North Ogden library

Weber County library officials met Tuesday, June 1, 2021, to discuss the possibility of building a new library to serve the northwestern part of the county, among other topics. Deliberations continue. This May 16, 2018, photo shows the North Branch library in North Ogden as the renovation of the facility, now long complete, was winding down.

OGDEN — Additional numbers and data related to the proposed construction of a new branch library in Farr West are emerging, including a preliminary price tag north of $20 million.

Still, it’s early in the process and not a sure thing the proposal will move forward anytime soon. “It’s a real possibility that nothing will happen,” said Lynnda Wangsgard, who heads the Weber County Library System, operated under the auspices of Weber County government.

The notion of building a sixth system library in Farr West or somewhere else in northwestern Weber County has long been a topic of discussion, but the issue has been the focus of particular attention of late. Members of the Weber County Library Board of Trustees have discussed the possibility at their last two gatherings, including their regular meeting last week, and more discussion is likely into the summer. As Wangsgard sees it, not to sort through the particulars of the possibility now would be irresponsible, especially with building costs rising and rising.

“At what point in time will a facility out there be priced out of the market?” Wangsgard said.

But it’s a delicate topic, particularly with the potential cost — $27.43 million, according to very preliminary estimates — and there is plenty of competition for county funding. “The county has a lot of needs. I don’t know where this will fit on the priority list,” Wangsgard said.

Cynthia Mattson, chairperson of the library board of trustees, would like to see a new library. The system currently operates libraries in Ogden, North Ogden, Washington Terrace, Roy and Huntsville. “It is a desire of ours. It would round out the library system,” she said.

Wangsgard notes the “phenomenal” growth in the area around Pleasant View, Farr West, Plain City, Marriott-Slaterville and the rest of western Weber County. That growth has given rise to the discussion for a branch in the area, possibly on land that the city of Farr West says it’d be willing to donate near Wahlquist Junior High School and Farr West Elementary Scool.

But the cost and means of paying need to be pinpointed, bearing on the viability. According to minutes from the May meeting of the library board, released ahead of last week’s meeting, the estimated cost of $27.43 million represents $571 per square foot, up from the $283 per square foot it cost to build the new Southwest Branch library in Roy, completed in 2016.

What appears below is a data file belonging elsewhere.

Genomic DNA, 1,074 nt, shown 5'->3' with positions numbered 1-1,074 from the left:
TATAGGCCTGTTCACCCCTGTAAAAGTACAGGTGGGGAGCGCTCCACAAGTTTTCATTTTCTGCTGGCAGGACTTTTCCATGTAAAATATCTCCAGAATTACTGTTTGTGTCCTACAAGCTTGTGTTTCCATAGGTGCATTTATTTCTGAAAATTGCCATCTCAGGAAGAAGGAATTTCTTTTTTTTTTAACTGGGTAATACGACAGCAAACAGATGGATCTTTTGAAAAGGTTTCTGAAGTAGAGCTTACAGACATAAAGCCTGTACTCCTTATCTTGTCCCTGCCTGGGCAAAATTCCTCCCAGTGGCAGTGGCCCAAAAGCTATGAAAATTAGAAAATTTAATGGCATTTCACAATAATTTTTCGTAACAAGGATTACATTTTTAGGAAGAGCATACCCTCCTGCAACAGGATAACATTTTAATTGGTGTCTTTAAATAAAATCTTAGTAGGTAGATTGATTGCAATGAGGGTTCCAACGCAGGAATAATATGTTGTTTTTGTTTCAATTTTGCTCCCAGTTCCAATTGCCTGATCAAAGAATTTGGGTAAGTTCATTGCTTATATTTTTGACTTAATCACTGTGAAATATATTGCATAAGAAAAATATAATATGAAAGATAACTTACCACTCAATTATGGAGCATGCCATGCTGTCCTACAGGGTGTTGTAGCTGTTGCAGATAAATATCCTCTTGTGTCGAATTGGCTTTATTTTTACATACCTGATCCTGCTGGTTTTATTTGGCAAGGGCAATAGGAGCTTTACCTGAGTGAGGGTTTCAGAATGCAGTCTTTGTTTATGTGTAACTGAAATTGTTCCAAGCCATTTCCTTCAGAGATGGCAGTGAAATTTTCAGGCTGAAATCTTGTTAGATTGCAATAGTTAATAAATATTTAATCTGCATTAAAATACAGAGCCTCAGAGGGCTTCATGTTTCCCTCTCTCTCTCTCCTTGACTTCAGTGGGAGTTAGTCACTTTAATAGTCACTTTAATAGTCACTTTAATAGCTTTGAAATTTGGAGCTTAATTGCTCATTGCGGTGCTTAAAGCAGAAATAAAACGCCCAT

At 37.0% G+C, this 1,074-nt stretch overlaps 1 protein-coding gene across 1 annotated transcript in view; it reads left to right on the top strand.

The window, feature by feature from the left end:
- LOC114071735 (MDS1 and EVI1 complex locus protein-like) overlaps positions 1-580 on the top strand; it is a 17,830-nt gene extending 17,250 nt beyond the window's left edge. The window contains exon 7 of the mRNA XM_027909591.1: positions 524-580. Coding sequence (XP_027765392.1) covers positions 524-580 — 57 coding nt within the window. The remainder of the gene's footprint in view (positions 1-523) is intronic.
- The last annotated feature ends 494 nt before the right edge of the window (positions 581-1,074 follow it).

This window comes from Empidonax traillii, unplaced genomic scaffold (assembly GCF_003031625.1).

Generating new tax revenue to cover costs associated with a new library could boost property taxes on the average home by around $21.50 a year, Weber County Comptroller Scott Parke said, according to minutes from the May meeting. He said debt payments and operating costs on a sixth facility could total as much as $3.5 million a year.

Wangsgard emphasizes that the estimated price tag is just that, an estimate, and thinks it faces plenty of tweaking. “It’s realistic for the worst-case scenario,” she said. According to the meeting minutes, building a smaller facility will typically increase the per-square-foot cost.

Mattson emphasized the import of garnering public support if anything’s to move forward. “We would love for it to happen, but it would have to make sense for Weber County patrons, all of them,” she said.

And in that regard, it may be a bit tougher mustering broad support now than it was for the $45 million library bond issue approved by voters in 2013. That money was used to overhaul the libraries in Ogden, North Ogden and Huntsville and to rebuild the Roy facility.

At last May’s meeting, Wangsgard expressed reservations at the level of support that might be mustered now given the smaller pool of people who would be impacted by construction of a Northwest Branch library. Because four zones stood to get better libraries per the 2013 bond, residents in each of the far-flung areas could be tapped for support, a tougher prospect with just one library.

Library backers in 2013 “ran an aggressive campaign for the previous bond and could do so again, but they could not now leverage the same constituencies,” the minutes for the meeting read. “Residents in North Ogden, Roy, Ogden and Ogden Valley now all have their new or renovated facilities.”

Next, library officials hope to finish a business plan outlining the potential financing and other details of building a sixth library. They’re also still trying to pinpoint project costs. Wangsgard, for her part, would like to reach a “shared vision” with county commissioners on the issue to bolster prospects for any proposal.

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